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Drivers may have to spend more for gas over the next two weeks following Texas blackout

This increase could lead to the highest prices since 2019 and the highest seasonal prices in over five years, GasBuddy reports.
Published: Feb. 17, 2021 at 3:35 PM CST|Updated: Feb. 17, 2021 at 10:21 PM CST
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MADISON, Wis. (WMTV) - Wisconsin drivers may have to fish more money out of their wallets for gas over the next two weeks, after oil refineries shut down in Texas.

Paying more at the pump is becoming less of a concern for Laurna Goshman.

“Gasoline has been all over the place. I don’t worry about it too much,” she said.

Goshman, Madison resident, said spending time on the road and more money goes hand in hand.  

“I think back to 2005 when I made a trip to southern Ontario,” she said.

She paid the pump a visit in the Midwest following Hurricane Katrina. The storm was a disaster that sent gas prices soaring.   

“I was paying 3.25 for gasoline at that point,” she said. “It crossed my mind right away when they said Houston was in a deep freeze.”

A similar situation unfolded after a cold snap in Texas.

“This super cold weather that is reaching far south into some of our energy infrastructure that we usually don’t see,” Andrew Stevens, UW-Madison applied economics assistant professor said.  

Texas is the countries’ largest crude oil producer.

“It’s things like the oil refineries in Texas, some of the transportation infrastructure across the middle of our country that has really ground things to a halt,” Stevens said.

The frigid weather froze oil production shutting down refineries. The closures could affect millions of oil barrels per day.  Each day that these refineries are not operating, the country is consuming more gasoline than it produces and that impacts the inventory.

“Less refined gasoline to go around and because of supply and demand, we’re seeing higher prices to help allocate that limited supply,” Stevens said.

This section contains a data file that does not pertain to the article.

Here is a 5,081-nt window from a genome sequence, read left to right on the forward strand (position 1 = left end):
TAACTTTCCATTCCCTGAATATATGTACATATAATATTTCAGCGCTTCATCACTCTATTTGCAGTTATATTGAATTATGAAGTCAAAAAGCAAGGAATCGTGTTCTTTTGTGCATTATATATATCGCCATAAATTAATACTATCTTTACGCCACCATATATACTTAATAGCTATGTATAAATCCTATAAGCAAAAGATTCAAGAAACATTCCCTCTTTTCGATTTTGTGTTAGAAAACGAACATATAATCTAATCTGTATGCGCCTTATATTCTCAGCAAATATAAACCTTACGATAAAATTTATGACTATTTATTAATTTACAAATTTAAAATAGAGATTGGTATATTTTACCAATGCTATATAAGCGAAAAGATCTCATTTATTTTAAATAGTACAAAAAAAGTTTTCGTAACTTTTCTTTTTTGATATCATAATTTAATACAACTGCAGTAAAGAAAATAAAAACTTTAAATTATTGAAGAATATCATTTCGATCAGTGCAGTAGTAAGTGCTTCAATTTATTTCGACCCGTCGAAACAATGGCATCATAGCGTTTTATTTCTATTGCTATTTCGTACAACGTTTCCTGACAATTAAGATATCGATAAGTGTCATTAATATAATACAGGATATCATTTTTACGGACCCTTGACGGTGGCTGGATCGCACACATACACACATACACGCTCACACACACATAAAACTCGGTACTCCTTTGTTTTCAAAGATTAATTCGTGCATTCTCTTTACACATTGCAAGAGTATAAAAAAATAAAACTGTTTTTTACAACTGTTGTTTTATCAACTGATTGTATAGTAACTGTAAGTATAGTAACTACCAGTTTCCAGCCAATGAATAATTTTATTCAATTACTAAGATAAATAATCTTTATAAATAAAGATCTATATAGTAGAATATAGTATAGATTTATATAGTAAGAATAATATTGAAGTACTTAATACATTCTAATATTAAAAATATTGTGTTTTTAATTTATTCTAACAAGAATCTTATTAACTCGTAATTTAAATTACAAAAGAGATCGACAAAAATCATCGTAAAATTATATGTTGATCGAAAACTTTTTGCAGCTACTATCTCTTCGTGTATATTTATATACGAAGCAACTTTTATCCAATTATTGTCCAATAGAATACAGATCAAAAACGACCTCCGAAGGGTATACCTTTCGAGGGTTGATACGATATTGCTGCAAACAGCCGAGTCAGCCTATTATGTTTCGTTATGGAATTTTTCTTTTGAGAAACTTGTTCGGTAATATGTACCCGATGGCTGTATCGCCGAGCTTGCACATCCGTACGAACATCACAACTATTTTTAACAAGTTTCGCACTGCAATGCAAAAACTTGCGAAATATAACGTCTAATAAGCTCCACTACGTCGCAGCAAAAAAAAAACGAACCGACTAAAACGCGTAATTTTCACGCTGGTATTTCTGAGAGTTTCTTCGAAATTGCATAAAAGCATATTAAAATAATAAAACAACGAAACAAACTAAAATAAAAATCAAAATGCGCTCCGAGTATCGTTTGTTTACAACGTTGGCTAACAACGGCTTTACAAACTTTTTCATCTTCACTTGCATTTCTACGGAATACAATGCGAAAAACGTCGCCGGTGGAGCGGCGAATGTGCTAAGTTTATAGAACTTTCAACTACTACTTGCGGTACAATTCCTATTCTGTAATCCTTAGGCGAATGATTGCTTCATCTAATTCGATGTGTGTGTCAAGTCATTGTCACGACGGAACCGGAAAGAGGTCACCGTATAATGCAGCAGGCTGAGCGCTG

Oil production decreased while gas prices increased, but Stevens said what goes up must come down.

“I do not expect this to be permanent,” he said.

This increase could lead to the highest prices since 2019 and the highest seasonal prices in over five years, GasBuddy reports.

GasBuddy notes that national average price of gasoline may jump 10 to 20 cents per gallon more than its current price of $2.54 per gallon. The travel and navigation app explained that at least a dozen refineries in the South have been impacted by the cold weather, with about 3.48 million of refining capacity lost every 24 hours.

Head of petroleum analysis at GasBuddy, Patrick De Haan, explained that the quicker refineries are able to come back online after these cold temperatures, the better for motorists.

“Oil prices have continued to rally as global oil demand recovers from the worst of the COVID-19 pandemic, and now the extreme cold weather shutting refineries down, us motorists just can’t seem to catch a break,” De Haan said. “We probably won’t see much, if any relief, anytime soon.”

De Haan also noted that states closer to these southern refineries, such as Texas, Alabama and Florida may be more affected by the increased gas prices than other states. However, other regions are still likely to see a shift in prices.

The company advised motorists to shop around for gas, drive mindfully and join gas station loyalty programs in order to save money.

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